• Powertrain warranty: A powertrain warranty is specific to the drive axles, engine and transmission, which are the parts that make the car move. Unlike the bumper-to-bumper warranty, the powertrain warranty lists only what it covers, not what it excludes.

Both warranty options can be extended beyond the manufacturer expiration for an additional cost, which is usually based on mileage or age, whichever happens first. For example, a three- year/30,000 mile warranty will expire when the car is three years old or it reaches 30,000 miles driven, whichever comes first.

Mechanical breakdown insurance

Mechanical breakdown insurance is an optional coverage offered by some car insurance companies. MBI is an alternative to an extended warranty and may have broader coverage than the extended warranty provides.

With mechanical breakdown insurance, engine failure is covered. Normal maintenance and wear and tear items, like brakes, are not covered under MBI. Like a warranty, mechanical breakdown insurance only provides coverage for a specific period of time and is often based on how many miles are on your vehicle.

Not all auto insurance companies offer this coverage, so if you are interested, you may have to shop around. The average cost of car insurance, including MBI, will vary by carrier; the best way to determine how much this coverage will cost for you is to contact insurance companies that offer it and request a quote.

Frequently asked questions

    • Since car insurance premiums are determined by a number of specific factors, all of which are weighted differently by different companies, the cheapest car insurance company will be different for everyone. The best way to determine the cheapest car insurance for you is to identify several companies you are interested in and request quotes to compare.
    • If your engine blows up, you may be able to file a claim with your car insurance company. The reason for the engine failure and the types of coverage included in your policy will determine whether this type of claim will be approved. If you are involved in an accident that causes the blown engine, you could have coverage under your own policy or another party’s policy if they are responsible for the accident. Unless you have mechanical breakdown insurance on your policy, you will likely not have coverage if your engine blows up due to mechanical failure.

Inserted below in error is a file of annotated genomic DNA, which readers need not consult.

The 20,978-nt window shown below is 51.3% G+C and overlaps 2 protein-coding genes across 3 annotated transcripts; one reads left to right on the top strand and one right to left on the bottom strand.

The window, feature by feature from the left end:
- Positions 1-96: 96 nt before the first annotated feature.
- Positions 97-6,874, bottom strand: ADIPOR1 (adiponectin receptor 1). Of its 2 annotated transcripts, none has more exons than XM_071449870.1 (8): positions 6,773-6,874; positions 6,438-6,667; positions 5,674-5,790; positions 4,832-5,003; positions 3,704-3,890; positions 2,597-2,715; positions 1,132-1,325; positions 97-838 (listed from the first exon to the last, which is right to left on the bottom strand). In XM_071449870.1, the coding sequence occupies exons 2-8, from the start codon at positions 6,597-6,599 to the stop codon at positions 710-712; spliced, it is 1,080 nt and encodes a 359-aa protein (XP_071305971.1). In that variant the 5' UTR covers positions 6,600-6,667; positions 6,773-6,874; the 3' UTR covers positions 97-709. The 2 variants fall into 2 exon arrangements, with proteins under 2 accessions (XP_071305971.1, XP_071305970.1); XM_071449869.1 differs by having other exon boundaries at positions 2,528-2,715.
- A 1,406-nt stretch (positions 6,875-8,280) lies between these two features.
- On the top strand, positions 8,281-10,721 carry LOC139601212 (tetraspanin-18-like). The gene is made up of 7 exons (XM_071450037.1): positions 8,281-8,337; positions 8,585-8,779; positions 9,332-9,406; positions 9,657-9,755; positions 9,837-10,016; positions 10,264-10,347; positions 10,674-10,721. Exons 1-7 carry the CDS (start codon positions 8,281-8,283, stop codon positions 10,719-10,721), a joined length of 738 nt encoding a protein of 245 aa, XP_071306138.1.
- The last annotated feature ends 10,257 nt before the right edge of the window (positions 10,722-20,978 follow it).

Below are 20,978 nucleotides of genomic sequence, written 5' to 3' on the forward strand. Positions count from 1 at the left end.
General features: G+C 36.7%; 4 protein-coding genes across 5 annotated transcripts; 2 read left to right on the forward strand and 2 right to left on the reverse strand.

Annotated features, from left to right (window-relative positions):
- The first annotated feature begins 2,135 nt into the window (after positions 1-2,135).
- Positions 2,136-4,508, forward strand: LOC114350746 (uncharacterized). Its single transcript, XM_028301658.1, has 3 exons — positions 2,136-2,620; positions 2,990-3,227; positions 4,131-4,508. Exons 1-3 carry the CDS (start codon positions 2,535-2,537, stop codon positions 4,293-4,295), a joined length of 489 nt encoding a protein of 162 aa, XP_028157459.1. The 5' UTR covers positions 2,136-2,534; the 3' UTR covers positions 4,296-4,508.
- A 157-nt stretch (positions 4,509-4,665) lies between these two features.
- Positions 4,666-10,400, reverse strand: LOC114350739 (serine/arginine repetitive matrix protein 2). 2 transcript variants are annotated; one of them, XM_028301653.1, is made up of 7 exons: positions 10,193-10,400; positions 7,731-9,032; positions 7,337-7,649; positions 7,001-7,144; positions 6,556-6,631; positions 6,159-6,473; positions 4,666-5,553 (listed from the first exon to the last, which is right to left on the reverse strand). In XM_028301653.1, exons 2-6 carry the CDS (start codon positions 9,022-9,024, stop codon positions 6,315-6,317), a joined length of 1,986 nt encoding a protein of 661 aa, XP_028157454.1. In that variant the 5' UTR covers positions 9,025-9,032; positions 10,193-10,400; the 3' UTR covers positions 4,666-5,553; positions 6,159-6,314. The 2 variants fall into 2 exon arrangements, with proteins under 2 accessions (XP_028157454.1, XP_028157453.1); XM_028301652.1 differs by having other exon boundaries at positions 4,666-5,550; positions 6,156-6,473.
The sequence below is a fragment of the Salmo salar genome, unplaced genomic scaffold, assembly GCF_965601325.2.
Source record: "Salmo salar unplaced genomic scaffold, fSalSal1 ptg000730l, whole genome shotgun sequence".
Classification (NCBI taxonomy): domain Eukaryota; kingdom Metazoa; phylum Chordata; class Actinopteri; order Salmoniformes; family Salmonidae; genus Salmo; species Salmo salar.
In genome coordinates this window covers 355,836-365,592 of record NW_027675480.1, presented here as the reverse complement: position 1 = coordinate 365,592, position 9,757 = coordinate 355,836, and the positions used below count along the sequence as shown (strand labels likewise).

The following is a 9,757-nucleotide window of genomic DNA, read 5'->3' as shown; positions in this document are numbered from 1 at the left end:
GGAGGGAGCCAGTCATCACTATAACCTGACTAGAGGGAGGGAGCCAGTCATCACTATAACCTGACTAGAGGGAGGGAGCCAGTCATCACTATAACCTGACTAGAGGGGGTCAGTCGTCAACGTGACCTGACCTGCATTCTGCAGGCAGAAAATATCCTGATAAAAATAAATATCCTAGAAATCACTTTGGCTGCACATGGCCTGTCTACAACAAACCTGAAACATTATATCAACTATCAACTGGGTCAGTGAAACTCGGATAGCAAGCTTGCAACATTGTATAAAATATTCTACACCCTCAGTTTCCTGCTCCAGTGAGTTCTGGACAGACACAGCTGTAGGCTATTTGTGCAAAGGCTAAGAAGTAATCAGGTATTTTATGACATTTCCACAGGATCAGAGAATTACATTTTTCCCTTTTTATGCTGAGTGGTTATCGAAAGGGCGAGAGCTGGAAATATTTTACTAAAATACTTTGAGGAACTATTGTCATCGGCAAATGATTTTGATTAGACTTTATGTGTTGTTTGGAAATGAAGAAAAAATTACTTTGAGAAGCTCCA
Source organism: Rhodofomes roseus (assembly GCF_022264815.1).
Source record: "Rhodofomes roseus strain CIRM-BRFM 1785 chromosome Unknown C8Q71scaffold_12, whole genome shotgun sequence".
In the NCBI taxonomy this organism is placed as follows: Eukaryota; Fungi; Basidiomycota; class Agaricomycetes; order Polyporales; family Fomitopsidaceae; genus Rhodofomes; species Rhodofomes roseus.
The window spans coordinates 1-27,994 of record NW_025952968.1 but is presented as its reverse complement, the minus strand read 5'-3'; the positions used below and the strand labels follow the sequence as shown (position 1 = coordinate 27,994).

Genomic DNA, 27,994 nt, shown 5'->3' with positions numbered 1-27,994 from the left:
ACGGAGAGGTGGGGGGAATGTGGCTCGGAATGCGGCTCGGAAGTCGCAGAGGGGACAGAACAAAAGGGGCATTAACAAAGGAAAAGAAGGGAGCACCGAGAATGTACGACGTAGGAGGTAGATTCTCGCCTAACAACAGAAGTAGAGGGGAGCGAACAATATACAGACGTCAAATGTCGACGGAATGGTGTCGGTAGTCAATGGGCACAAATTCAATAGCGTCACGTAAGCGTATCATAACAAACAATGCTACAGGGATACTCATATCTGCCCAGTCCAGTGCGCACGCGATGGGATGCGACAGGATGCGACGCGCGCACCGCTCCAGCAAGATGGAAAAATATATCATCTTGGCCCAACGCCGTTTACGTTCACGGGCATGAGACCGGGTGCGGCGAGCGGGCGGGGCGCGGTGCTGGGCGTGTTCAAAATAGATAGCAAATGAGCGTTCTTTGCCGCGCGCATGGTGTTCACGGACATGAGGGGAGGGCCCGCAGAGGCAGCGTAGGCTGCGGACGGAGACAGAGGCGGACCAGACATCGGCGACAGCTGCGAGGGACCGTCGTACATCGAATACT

• There are a few signs your car will give you if there is an engine problem or mechanical failure. If you notice a large amount of exhaust smoke, metal shavings in the oil, a lack of power or smoke coming from under the hood, it may be a sign of engine trouble. To prevent further damage, you should not drive the car and have it looked at by a mechanic if you notice any of these signs.
    • If your engine fails and you lose power, it may be smart to shift into neutral, put on your emergency flashers and find a safe place to pull over. It can get gradually harder to steer and you may lose brake power boost, so you’ll want to proceed with caution if your engine starts to act up while you are driving. Once you are safely out of the driving lanes, call for help. If you have roadside assistance as part of your car insurance policy, you can typically call the emergency road service number to get help.